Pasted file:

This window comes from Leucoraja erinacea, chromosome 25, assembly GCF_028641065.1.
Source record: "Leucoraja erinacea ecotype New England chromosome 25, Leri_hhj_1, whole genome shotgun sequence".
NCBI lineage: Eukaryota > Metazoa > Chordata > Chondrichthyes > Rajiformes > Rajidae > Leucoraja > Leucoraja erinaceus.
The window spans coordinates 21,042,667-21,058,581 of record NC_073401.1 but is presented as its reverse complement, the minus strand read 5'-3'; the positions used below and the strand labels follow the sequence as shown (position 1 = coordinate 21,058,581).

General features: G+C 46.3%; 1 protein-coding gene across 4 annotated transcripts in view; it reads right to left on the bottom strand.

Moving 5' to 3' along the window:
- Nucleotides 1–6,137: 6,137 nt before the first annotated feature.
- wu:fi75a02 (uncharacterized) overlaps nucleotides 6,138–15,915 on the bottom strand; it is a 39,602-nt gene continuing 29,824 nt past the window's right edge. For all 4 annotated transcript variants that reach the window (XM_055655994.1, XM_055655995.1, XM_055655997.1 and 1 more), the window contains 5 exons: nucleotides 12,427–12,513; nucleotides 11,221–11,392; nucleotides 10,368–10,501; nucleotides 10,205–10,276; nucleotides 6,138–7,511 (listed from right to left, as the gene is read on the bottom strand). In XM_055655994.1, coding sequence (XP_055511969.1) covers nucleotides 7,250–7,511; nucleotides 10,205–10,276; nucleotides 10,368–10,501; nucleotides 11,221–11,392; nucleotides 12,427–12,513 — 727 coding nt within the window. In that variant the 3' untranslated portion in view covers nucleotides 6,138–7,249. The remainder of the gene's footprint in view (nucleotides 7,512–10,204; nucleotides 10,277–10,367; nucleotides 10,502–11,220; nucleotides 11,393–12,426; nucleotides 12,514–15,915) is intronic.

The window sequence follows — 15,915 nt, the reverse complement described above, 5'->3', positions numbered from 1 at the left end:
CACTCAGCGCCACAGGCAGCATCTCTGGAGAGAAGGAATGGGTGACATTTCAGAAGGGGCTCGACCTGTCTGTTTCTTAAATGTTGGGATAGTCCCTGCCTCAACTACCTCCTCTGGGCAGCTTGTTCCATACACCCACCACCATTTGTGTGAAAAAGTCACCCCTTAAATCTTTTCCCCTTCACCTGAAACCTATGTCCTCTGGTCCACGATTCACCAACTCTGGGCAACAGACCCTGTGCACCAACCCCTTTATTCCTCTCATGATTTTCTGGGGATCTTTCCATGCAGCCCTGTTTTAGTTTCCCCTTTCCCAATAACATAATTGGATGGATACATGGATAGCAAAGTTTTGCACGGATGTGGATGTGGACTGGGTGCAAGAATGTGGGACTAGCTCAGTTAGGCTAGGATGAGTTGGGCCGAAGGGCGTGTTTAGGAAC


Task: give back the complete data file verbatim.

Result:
This window comes from Leucoraja erinacea, chromosome 25, assembly GCF_028641065.1.
Source record: "Leucoraja erinacea ecotype New England chromosome 25, Leri_hhj_1, whole genome shotgun sequence".
NCBI lineage: Eukaryota > Metazoa > Chordata > Chondrichthyes > Rajiformes > Rajidae > Leucoraja > Leucoraja erinaceus.
The window spans coordinates 21,042,667-21,058,581 of record NC_073401.1 but is presented as its reverse complement, the minus strand read 5'-3'; the positions used below and the strand labels follow the sequence as shown (position 1 = coordinate 21,058,581).

General features: G+C 46.3%; 1 protein-coding gene across 4 annotated transcripts in view; it reads right to left on the bottom strand.

Moving 5' to 3' along the window:
- Nucleotides 1–6,137: 6,137 nt before the first annotated feature.
- wu:fi75a02 (uncharacterized) overlaps nucleotides 6,138–15,915 on the bottom strand; it is a 39,602-nt gene continuing 29,824 nt past the window's right edge. For all 4 annotated transcript variants that reach the window (XM_055655994.1, XM_055655995.1, XM_055655997.1 and 1 more), the window contains 5 exons: nucleotides 12,427–12,513; nucleotides 11,221–11,392; nucleotides 10,368–10,501; nucleotides 10,205–10,276; nucleotides 6,138–7,511 (listed from right to left, as the gene is read on the bottom strand). In XM_055655994.1, coding sequence (XP_055511969.1) covers nucleotides 7,250–7,511; nucleotides 10,205–10,276; nucleotides 10,368–10,501; nucleotides 11,221–11,392; nucleotides 12,427–12,513 — 727 coding nt within the window. In that variant the 3' untranslated portion in view covers nucleotides 6,138–7,249. The remainder of the gene's footprint in view (nucleotides 7,512–10,204; nucleotides 10,277–10,367; nucleotides 10,502–11,220; nucleotides 11,393–12,426; nucleotides 12,514–15,915) is intronic.

The window sequence follows — 15,915 nt, the reverse complement described above, 5'->3', positions numbered from 1 at the left end:
CACTCAGCGCCACAGGCAGCATCTCTGGAGAGAAGGAATGGGTGACATTTCAGAAGGGGCTCGACCTGTCTGTTTCTTAAATGTTGGGATAGTCCCTGCCTCAACTACCTCCTCTGGGCAGCTTGTTCCATACACCCACCACCATTTGTGTGAAAAAGTCACCCCTTAAATCTTTTCCCCTTCACCTGAAACCTATGTCCTCTGGTCCACGATTCACCAACTCTGGGCAACAGACCCTGTGCACCAACCCCTTTATTCCTCTCATGATTTTCTGGGGATCTTTCCATGCAGCCCTGTTTTAGTTTCCCCTTTCCCAATAACATAATTGGATGGATACATGGATAGCAAAGTTTTGCACGGATGTGGATGTGGACTGGGTGCAAGAATGTGGGACTAGCTCAGTTAGGCTAGGATGAGTTGGGCCGAAGGGCGTGTTTAGGAAC